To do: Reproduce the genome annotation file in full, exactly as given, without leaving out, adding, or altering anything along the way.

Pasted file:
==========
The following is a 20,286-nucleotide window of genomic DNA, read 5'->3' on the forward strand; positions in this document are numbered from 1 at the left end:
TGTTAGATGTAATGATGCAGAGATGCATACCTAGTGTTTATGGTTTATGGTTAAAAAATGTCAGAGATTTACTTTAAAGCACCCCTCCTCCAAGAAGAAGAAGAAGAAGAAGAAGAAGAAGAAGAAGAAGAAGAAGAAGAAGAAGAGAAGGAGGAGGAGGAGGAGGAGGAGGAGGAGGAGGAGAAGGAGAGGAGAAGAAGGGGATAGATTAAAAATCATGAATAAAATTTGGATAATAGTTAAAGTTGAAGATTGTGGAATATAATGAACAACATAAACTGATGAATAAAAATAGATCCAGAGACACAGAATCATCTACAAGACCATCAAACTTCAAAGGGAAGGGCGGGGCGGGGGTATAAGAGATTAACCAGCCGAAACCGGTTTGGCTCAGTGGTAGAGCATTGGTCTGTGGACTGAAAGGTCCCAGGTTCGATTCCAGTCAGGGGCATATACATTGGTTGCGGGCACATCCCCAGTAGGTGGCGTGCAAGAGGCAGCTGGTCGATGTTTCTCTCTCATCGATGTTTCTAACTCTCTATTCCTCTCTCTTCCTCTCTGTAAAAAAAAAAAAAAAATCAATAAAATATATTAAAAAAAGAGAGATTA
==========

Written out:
The following is a 20,286-nucleotide window of genomic DNA, read 5'->3' on the forward strand; positions in this document are numbered from 1 at the left end:
TGTTAGATGTAATGATGCAGAGATGCATACCTAGTGTTTATGGTTTATGGTTAAAAAATGTCAGAGATTTACTTTAAAGCACCCCTCCTCCAAGAAGAAGAAGAAGAAGAAGAAGAAGAAGAAGAAGAAGAAGAAGAAGAAGAAGAGAAGGAGGAGGAGGAGGAGGAGGAGGAGGAGGAGGAGAAGGAGAGGAGAAGAAGGGGATAGATTAAAAATCATGAATAAAATTTGGATAATAGTTAAAGTTGAAGATTGTGGAATATAATGAACAACATAAACTGATGAATAAAAATAGATCCAGAGACACAGAATCATCTACAAGACCATCAAACTTCAAAGGGAAGGGCGGGGCGGGGGTATAAGAGATTAACCAGCCGAAACCGGTTTGGCTCAGTGGTAGAGCATTGGTCTGTGGACTGAAAGGTCCCAGGTTCGATTCCAGTCAGGGGCATATACATTGGTTGCGGGCACATCCCCAGTAGGTGGCGTGCAAGAGGCAGCTGGTCGATGTTTCTCTCTCATCGATGTTTCTAACTCTCTATTCCTCTCTCTTCCTCTCTGTAAAAAAAAAAAAAAAATCAATAAAATATATTAAAAAAAGAGAGATTA